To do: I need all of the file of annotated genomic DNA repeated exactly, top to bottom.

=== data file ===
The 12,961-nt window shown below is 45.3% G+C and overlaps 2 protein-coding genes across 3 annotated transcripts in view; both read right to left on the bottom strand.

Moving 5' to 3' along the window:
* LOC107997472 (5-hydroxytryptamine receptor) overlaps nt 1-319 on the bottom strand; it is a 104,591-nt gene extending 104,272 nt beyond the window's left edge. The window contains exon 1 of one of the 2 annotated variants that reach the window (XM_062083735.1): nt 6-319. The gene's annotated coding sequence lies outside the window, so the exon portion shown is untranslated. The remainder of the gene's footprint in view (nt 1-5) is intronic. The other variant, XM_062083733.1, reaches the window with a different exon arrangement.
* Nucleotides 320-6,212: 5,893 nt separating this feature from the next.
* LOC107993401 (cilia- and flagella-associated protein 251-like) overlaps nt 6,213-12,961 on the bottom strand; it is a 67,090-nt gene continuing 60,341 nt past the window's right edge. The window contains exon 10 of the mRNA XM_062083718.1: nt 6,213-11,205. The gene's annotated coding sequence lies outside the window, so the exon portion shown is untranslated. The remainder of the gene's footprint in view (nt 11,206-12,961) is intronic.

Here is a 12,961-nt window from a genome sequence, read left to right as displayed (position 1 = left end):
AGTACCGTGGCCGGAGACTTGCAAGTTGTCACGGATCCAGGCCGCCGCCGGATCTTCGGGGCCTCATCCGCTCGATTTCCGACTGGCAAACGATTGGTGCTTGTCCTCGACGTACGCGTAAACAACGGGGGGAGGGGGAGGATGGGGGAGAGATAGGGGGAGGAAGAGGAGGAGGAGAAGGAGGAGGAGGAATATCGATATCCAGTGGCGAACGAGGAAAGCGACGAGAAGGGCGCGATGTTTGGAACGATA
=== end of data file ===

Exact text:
The 12,961-nt window shown below is 45.3% G+C and overlaps 2 protein-coding genes across 3 annotated transcripts in view; both read right to left on the bottom strand.

Moving 5' to 3' along the window:
* LOC107997472 (5-hydroxytryptamine receptor) overlaps nt 1-319 on the bottom strand; it is a 104,591-nt gene extending 104,272 nt beyond the window's left edge. The window contains exon 1 of one of the 2 annotated variants that reach the window (XM_062083735.1): nt 6-319. The gene's annotated coding sequence lies outside the window, so the exon portion shown is untranslated. The remainder of the gene's footprint in view (nt 1-5) is intronic. The other variant, XM_062083733.1, reaches the window with a different exon arrangement.
* Nucleotides 320-6,212: 5,893 nt separating this feature from the next.
* LOC107993401 (cilia- and flagella-associated protein 251-like) overlaps nt 6,213-12,961 on the bottom strand; it is a 67,090-nt gene continuing 60,341 nt past the window's right edge. The window contains exon 10 of the mRNA XM_062083718.1: nt 6,213-11,205. The gene's annotated coding sequence lies outside the window, so the exon portion shown is untranslated. The remainder of the gene's footprint in view (nt 11,206-12,961) is intronic.

Here is a 12,961-nt window from a genome sequence, read left to right as displayed (position 1 = left end):
AGTACCGTGGCCGGAGACTTGCAAGTTGTCACGGATCCAGGCCGCCGCCGGATCTTCGGGGCCTCATCCGCTCGATTTCCGACTGGCAAACGATTGGTGCTTGTCCTCGACGTACGCGTAAACAACGGGGGGAGGGGGAGGATGGGGGAGAGATAGGGGGAGGAAGAGGAGGAGGAGAAGGAGGAGGAGGAATATCGATATCCAGTGGCGAACGAGGAAAGCGACGAGAAGGGCGCGATGTTTGGAACGATA